The ketogenic diet

Ketosis, a specific, fully physiological metabolic state in healthy individuals. There have always been two ways of inducing ketosis: either fasting or a diet heavy in fats and proteins. It is now possible to implement a ketogenic diet with the use of gluten-free foods. Eliminating sugars causes the body to produce ketones to use as an energy source. Ketone bodies are molecules produced by the mobilisation and combustion of fatty acids when their quantity is elevated or when less glucose is available (this is where the definition " ketogenic" originates from). If you follow a ketogenic diet (minimal carbohydrate content) the body must derive energy from triglycerides and, owing to the shortage of glucose, fatty acids derived from triglycerides are transformed into ketone bodies.

The biomechanical mechanism
How does it work?

When you eat carbohydrates, whether starches or simple sugars, the body burns the glucose contained in these foods to obtain energy. The glucose obtained from the foods is used to produce energy, and part of it is stored as glycogen in the liver and muscles (through insulin). Excess glucosewhich is not stored as glycogen or used immediately is transformed into body fat. When energy production is needed, the stored glycogen is re-converted into glucose and used directly or transported by the blood to be used in other cells in the body. As glucose and glycogen are not available for use in energy production on a ketogenic diet, the body will obtain energy by breaking down the fatty acids present in food and in fat stored in the body. Therefore the body will begin to burn its reserve stores of fat in order to produce the energy it needs.



The pancreas is the organ that carries out various exocrine and endocrine digestive functions.

One of the hormones the pancreas produces is insulin.

Insulin is the hormone that allows glucose to enter the cells.

The glucose undergoes three processes:

it is used by the cells in a measure equal to the immediate energy the body needs;

any excess is transformed into glycogen by the liver and muscles and is stored as energy reserves;

the excess is transformed into body fat.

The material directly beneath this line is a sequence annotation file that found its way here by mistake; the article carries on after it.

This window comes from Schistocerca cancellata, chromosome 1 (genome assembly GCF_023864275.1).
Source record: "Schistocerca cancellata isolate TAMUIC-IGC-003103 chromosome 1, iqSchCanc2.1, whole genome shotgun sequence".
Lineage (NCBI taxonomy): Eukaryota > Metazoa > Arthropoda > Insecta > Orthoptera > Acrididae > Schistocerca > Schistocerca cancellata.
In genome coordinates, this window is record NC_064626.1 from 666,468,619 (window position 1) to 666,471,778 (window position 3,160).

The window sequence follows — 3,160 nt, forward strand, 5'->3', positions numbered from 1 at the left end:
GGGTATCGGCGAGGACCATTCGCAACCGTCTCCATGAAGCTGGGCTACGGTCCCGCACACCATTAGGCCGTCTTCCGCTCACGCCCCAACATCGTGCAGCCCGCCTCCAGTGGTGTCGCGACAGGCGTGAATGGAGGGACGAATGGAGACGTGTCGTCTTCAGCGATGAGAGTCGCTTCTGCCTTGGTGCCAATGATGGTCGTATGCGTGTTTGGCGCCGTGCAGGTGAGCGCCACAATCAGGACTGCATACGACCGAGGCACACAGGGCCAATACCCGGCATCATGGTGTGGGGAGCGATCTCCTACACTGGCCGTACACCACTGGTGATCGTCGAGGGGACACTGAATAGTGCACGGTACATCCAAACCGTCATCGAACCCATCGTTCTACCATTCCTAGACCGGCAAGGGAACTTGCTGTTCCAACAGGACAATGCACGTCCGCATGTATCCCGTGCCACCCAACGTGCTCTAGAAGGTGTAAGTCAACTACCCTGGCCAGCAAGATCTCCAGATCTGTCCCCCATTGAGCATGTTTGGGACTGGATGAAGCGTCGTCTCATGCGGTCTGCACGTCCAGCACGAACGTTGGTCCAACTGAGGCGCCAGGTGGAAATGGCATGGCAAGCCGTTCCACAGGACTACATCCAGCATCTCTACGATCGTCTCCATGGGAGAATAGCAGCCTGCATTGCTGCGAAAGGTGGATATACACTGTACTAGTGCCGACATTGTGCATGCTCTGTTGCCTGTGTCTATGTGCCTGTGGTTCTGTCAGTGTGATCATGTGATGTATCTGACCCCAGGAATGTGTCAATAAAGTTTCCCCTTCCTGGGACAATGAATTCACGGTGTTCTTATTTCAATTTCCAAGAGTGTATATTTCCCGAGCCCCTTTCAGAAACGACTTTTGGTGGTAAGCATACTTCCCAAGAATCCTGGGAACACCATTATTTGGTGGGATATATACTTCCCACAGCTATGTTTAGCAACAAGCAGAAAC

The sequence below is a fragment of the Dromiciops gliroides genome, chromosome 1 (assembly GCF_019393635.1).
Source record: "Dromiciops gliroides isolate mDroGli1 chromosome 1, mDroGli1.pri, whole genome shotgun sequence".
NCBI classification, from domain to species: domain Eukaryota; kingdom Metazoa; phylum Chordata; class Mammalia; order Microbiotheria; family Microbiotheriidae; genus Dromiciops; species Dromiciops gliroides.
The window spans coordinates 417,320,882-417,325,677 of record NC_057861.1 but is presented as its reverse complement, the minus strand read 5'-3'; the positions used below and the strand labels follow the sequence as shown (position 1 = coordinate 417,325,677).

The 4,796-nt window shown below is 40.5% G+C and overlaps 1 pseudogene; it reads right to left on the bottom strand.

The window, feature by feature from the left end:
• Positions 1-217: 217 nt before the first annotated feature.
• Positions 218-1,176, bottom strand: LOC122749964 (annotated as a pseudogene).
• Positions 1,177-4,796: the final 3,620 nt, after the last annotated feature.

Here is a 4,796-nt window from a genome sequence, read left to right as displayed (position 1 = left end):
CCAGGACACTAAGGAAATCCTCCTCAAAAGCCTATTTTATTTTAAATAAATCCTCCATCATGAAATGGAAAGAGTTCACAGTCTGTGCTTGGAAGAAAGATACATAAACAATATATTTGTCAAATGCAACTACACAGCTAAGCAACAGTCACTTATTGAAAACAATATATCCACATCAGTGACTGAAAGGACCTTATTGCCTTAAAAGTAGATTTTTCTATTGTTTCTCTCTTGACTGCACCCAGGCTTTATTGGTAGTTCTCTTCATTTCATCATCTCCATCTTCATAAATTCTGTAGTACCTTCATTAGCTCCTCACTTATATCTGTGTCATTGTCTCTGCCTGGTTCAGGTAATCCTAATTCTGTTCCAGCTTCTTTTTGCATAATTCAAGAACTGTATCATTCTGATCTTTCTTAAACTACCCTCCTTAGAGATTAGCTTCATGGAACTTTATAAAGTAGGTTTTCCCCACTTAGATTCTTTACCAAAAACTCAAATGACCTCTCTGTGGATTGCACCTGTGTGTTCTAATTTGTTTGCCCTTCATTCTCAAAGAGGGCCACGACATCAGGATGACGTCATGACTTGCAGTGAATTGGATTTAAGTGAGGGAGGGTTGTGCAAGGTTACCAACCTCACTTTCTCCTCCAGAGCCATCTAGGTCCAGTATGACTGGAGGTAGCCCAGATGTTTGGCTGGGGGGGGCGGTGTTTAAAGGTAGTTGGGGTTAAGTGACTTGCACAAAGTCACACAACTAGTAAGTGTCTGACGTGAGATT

An excessive introduction of simple and complex sugars creates greater production of insulin so it can convey glucose to the cells.

This is defined as the condition hyperinsulinemia which, if it functions to absorb nutrients after a meal, can cause other conditions if excessive or takes place over an extended period of time.

To a large extent, obese individuals suffer from hyperinsulinism, or excessive secretion of insulin, which as well as increasing the "efficiency" with which we store fat in cells also causes compulsive cravings for carbohydrates, causing excessive and continued consumption.

Over the long term, this hyperinsulinism reduces the effectiveness of insulin.

In this way the condition of insulin resistance may be created, where more and more insulin is needed in order for glucose to enter the cells. As a consequence, excess insulin performs its role in glucose metabolism but also blocks the process of mobilisation of fat (lipolysis) and increases fat accumulation processes (lipid synthesis), intermediates in the process of formation of fats further block the lipolysis mechanism.

In the end, insulin resistance leads to a chronic increase in blood sugar levels or in type 2 diabetes mellitus. This type of diabetes is more common and is connected with being overweight and with hypernutrition, or overfeeding, in a type of vicious circle. Chronic hyperglycaemia, or high blood sugar, leads to a series of associated conditions which range from cardiovascular to microcirculatory (retinopathy), renal, nervous, etc.

Ketone bodies and physiological ketosis.

During a fast or a ketogenic diet, low levels of insulin and glucose, together with an elevated quantity of fats provoke the formation of ketone bodies. Ketone bodies are: acetoacetic acid, beta-hydroxybutyric acid and acetone. These molecules are able to penetrate the blood-brain-barrier surrounding the brain and supply it with energy (something fats cannot do; the brain normally uses glucose), while being used as an energy source by other tissues at the same time. This state of ketosis, which should never be confused with ketoacidosis, is an evolutionary advantage that has allowed humans to survive periods of famine. It was one of the greatest biochemists of all time, Hans Krebs, who, as far back as 1966, defined ketosis as physiological (differentiating it from the medical condition of ketoacidosis present in diabetes).

Share by: